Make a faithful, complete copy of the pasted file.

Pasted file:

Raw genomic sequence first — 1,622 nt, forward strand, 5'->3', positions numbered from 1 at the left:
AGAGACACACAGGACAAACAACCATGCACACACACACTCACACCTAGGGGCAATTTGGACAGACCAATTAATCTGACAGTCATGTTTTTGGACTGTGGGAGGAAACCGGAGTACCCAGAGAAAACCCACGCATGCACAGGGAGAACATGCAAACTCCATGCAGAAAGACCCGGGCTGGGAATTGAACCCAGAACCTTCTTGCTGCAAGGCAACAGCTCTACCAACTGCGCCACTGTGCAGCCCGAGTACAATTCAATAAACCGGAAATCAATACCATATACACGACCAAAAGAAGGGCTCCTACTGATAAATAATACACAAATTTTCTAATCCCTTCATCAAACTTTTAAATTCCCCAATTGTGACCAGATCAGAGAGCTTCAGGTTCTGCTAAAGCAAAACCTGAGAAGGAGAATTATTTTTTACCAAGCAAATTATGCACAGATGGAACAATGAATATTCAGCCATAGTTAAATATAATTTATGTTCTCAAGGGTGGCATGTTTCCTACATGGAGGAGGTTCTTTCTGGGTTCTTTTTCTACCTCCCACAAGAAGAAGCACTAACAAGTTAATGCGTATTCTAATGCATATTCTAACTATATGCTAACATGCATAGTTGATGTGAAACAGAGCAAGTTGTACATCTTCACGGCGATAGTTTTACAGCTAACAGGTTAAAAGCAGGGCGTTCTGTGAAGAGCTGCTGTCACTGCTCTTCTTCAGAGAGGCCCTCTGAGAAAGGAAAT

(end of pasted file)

Raw genomic sequence first — 1,622 nt, forward strand, 5'->3', positions numbered from 1 at the left:
AGAGACACACAGGACAAACAACCATGCACACACACACTCACACCTAGGGGCAATTTGGACAGACCAATTAATCTGACAGTCATGTTTTTGGACTGTGGGAGGAAACCGGAGTACCCAGAGAAAACCCACGCATGCACAGGGAGAACATGCAAACTCCATGCAGAAAGACCCGGGCTGGGAATTGAACCCAGAACCTTCTTGCTGCAAGGCAACAGCTCTACCAACTGCGCCACTGTGCAGCCCGAGTACAATTCAATAAACCGGAAATCAATACCATATACACGACCAAAAGAAGGGCTCCTACTGATAAATAATACACAAATTTTCTAATCCCTTCATCAAACTTTTAAATTCCCCAATTGTGACCAGATCAGAGAGCTTCAGGTTCTGCTAAAGCAAAACCTGAGAAGGAGAATTATTTTTTACCAAGCAAATTATGCACAGATGGAACAATGAATATTCAGCCATAGTTAAATATAATTTATGTTCTCAAGGGTGGCATGTTTCCTACATGGAGGAGGTTCTTTCTGGGTTCTTTTTCTACCTCCCACAAGAAGAAGCACTAACAAGTTAATGCGTATTCTAATGCATATTCTAACTATATGCTAACATGCATAGTTGATGTGAAACAGAGCAAGTTGTACATCTTCACGGCGATAGTTTTACAGCTAACAGGTTAAAAGCAGGGCGTTCTGTGAAGAGCTGCTGTCACTGCTCTTCTTCAGAGAGGCCCTCTGAGAAAGGAAAT